Biotechnology company, Moderna, is preparing to begin human trials of two possible HIV vaccines as early as this week, reports Popular Science. The first phase study will test the safety of these vaccines, collect data and measure the success of inducing immunity in its patients before hopefully continuing on to phase two and three studies to test effectiveness.
The HIV vaccines being tested are based on the same technology as Moderna’s COVID-19 vaccine. mRNA, a kind of ‘messenger molecule’, is introduced by the vaccine into human cells, providing them with the code to replicate the same proteins that sit on the virus’ exterior. These proteins act like ‘test dummies’ for our immune system, allowing them to identify and neutralise future attacks of the actual virus.
Producing a vaccine for HIV has been extremely difficult as the virus is able to integrate itself into the body within 72 hours of transmission, meaning the infection is almost irreversible after this point. The rapid nature of HIV means that an infected person would need extremely high levels of neutralising antibodies present at the time of transmission in order to prevent infection, which previous vaccines have been unable to achieve.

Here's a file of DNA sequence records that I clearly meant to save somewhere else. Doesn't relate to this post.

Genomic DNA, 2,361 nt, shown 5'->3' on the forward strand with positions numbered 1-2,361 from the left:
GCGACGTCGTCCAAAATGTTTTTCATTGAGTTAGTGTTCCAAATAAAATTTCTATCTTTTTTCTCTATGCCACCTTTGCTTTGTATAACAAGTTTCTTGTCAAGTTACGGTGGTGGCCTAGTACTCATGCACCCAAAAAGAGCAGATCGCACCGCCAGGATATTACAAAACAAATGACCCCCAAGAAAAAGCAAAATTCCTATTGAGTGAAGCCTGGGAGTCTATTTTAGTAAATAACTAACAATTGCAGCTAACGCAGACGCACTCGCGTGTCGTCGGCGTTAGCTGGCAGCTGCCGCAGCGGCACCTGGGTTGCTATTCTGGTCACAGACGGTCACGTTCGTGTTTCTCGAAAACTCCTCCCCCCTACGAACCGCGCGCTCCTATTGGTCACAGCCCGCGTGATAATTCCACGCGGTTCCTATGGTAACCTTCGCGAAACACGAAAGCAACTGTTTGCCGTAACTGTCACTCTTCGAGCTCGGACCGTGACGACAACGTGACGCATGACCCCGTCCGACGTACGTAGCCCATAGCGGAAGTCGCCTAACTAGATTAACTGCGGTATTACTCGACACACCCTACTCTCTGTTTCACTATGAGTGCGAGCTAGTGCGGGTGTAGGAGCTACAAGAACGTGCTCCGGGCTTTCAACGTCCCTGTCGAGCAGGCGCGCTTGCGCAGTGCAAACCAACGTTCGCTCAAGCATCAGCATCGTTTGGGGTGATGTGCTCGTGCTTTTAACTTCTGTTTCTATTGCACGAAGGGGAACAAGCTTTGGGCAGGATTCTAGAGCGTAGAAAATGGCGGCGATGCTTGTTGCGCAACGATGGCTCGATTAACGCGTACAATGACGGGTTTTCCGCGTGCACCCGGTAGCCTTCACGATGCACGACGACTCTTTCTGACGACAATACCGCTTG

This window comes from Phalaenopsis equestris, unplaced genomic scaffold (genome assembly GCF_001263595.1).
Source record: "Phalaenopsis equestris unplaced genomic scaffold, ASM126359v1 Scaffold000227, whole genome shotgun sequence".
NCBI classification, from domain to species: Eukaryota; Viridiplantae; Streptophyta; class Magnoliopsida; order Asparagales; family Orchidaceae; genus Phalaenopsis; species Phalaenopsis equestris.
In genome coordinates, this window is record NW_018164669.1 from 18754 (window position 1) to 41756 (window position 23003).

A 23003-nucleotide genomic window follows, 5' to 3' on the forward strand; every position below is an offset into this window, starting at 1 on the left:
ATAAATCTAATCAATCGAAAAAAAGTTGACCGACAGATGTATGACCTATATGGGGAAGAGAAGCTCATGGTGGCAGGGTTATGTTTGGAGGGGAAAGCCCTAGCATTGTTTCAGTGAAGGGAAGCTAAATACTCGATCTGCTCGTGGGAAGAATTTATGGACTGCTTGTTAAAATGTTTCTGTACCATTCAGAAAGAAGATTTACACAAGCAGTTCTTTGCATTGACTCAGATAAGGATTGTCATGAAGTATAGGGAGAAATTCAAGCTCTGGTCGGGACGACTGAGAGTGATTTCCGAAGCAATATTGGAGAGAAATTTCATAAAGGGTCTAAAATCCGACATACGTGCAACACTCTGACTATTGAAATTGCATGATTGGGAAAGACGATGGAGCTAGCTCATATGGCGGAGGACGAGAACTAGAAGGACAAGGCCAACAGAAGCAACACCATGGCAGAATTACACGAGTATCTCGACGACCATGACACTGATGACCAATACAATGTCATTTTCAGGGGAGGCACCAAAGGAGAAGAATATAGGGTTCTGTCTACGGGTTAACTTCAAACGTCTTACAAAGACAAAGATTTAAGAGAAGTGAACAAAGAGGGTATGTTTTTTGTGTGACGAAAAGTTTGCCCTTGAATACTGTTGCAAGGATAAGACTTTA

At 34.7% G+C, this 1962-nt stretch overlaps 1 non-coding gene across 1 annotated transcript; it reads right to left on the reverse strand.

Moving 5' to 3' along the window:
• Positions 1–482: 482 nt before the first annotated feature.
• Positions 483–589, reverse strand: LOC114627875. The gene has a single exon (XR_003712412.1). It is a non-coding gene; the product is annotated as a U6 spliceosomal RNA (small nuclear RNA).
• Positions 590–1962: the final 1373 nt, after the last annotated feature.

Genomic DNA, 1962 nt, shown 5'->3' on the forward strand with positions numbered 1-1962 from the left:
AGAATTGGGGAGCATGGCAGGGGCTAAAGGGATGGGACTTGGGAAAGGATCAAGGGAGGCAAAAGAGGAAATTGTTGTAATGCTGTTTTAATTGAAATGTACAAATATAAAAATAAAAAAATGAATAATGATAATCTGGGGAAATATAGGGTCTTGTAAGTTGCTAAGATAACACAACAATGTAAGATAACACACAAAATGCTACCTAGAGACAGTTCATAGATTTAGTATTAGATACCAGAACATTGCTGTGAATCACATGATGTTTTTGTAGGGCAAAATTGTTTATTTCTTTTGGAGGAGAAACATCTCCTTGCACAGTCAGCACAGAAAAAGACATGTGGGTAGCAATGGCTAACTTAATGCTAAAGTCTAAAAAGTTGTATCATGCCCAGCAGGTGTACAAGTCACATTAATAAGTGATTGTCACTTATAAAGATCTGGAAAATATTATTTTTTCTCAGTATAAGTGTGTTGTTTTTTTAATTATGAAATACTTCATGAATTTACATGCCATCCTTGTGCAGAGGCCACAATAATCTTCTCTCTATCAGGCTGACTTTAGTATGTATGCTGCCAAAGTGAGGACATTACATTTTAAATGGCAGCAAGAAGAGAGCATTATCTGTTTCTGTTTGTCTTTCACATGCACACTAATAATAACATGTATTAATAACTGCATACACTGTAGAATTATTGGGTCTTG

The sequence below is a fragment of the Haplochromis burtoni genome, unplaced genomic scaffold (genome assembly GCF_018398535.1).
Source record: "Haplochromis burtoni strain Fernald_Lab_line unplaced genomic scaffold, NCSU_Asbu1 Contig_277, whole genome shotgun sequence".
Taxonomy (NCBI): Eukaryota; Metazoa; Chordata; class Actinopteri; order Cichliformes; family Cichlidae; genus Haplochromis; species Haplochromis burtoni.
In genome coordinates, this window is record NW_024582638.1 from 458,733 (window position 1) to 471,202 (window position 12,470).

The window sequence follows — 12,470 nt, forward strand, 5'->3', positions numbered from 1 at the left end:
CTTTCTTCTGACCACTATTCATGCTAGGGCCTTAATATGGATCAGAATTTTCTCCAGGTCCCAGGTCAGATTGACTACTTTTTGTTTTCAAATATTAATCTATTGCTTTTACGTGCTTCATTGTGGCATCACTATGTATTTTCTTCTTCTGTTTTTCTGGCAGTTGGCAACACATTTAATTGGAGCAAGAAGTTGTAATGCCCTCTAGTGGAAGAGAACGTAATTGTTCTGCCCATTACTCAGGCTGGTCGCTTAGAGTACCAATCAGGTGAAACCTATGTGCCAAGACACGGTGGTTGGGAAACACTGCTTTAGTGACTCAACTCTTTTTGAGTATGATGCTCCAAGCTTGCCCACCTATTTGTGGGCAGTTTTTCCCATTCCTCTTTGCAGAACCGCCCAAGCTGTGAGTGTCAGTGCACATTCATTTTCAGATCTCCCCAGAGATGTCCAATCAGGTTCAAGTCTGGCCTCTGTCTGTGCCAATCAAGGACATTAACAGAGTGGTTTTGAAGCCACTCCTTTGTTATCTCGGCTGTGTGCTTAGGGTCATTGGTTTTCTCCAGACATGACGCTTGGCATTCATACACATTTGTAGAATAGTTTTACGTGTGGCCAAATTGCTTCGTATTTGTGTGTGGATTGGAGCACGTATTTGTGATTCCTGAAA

A clinical trial conducted by International AIDS Vaccine Initiative (IAVI) and Scripps Research in 2018, tested a non-mRNA delivered vaccine that had promising results in its patients. Over 97 percent of participants in the trials developed some kind of immune response against HIV, although not a large enough response to prevent infection.
It’s hoped the upcoming human trials and the large scale research and funding focused on the development of mRNA vaccines throughout the COVID-19 pandemic, will continue to advance the progress of HIV prevention and treatment in the future.